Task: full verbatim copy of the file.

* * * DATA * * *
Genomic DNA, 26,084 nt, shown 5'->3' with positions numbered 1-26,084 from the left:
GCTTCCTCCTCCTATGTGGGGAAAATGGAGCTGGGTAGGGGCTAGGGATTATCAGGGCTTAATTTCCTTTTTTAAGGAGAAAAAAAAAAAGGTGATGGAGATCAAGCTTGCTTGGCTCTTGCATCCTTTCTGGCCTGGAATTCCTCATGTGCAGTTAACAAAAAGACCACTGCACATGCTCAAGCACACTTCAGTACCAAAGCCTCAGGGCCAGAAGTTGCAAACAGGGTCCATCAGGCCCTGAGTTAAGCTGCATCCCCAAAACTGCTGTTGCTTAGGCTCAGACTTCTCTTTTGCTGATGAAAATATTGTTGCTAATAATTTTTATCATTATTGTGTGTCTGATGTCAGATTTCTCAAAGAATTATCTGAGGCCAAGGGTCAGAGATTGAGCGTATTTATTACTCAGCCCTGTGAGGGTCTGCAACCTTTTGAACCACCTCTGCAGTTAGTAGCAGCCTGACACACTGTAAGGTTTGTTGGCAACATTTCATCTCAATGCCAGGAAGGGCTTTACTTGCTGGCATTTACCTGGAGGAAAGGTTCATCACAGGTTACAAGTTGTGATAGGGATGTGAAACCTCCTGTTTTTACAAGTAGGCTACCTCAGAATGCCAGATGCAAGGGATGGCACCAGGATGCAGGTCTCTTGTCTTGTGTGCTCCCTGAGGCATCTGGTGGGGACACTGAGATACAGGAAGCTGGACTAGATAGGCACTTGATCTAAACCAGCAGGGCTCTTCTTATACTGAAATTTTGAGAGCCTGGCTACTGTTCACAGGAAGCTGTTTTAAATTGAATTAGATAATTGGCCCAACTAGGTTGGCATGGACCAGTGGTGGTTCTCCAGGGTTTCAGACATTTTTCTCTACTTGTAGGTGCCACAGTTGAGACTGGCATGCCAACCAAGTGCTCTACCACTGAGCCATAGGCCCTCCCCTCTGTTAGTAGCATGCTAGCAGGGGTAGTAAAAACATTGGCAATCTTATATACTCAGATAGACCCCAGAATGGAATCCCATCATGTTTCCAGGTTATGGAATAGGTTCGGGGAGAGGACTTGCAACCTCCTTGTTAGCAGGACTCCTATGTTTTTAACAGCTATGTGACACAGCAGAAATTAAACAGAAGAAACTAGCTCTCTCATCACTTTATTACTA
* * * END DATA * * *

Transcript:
Genomic DNA, 26,084 nt, shown 5'->3' with positions numbered 1-26,084 from the left:
GCTTCCTCCTCCTATGTGGGGAAAATGGAGCTGGGTAGGGGCTAGGGATTATCAGGGCTTAATTTCCTTTTTTAAGGAGAAAAAAAAAAAGGTGATGGAGATCAAGCTTGCTTGGCTCTTGCATCCTTTCTGGCCTGGAATTCCTCATGTGCAGTTAACAAAAAGACCACTGCACATGCTCAAGCACACTTCAGTACCAAAGCCTCAGGGCCAGAAGTTGCAAACAGGGTCCATCAGGCCCTGAGTTAAGCTGCATCCCCAAAACTGCTGTTGCTTAGGCTCAGACTTCTCTTTTGCTGATGAAAATATTGTTGCTAATAATTTTTATCATTATTGTGTGTCTGATGTCAGATTTCTCAAAGAATTATCTGAGGCCAAGGGTCAGAGATTGAGCGTATTTATTACTCAGCCCTGTGAGGGTCTGCAACCTTTTGAACCACCTCTGCAGTTAGTAGCAGCCTGACACACTGTAAGGTTTGTTGGCAACATTTCATCTCAATGCCAGGAAGGGCTTTACTTGCTGGCATTTACCTGGAGGAAAGGTTCATCACAGGTTACAAGTTGTGATAGGGATGTGAAACCTCCTGTTTTTACAAGTAGGCTACCTCAGAATGCCAGATGCAAGGGATGGCACCAGGATGCAGGTCTCTTGTCTTGTGTGCTCCCTGAGGCATCTGGTGGGGACACTGAGATACAGGAAGCTGGACTAGATAGGCACTTGATCTAAACCAGCAGGGCTCTTCTTATACTGAAATTTTGAGAGCCTGGCTACTGTTCACAGGAAGCTGTTTTAAATTGAATTAGATAATTGGCCCAACTAGGTTGGCATGGACCAGTGGTGGTTCTCCAGGGTTTCAGACATTTTTCTCTACTTGTAGGTGCCACAGTTGAGACTGGCATGCCAACCAAGTGCTCTACCACTGAGCCATAGGCCCTCCCCTCTGTTAGTAGCATGCTAGCAGGGGTAGTAAAAACATTGGCAATCTTATATACTCAGATAGACCCCAGAATGGAATCCCATCATGTTTCCAGGTTATGGAATAGGTTCGGGGAGAGGACTTGCAACCTCCTTGTTAGCAGGACTCCTATGTTTTTAACAGCTATGTGACACAGCAGAAATTAAACAGAAGAAACTAGCTCTCTCATCACTTTATTACTA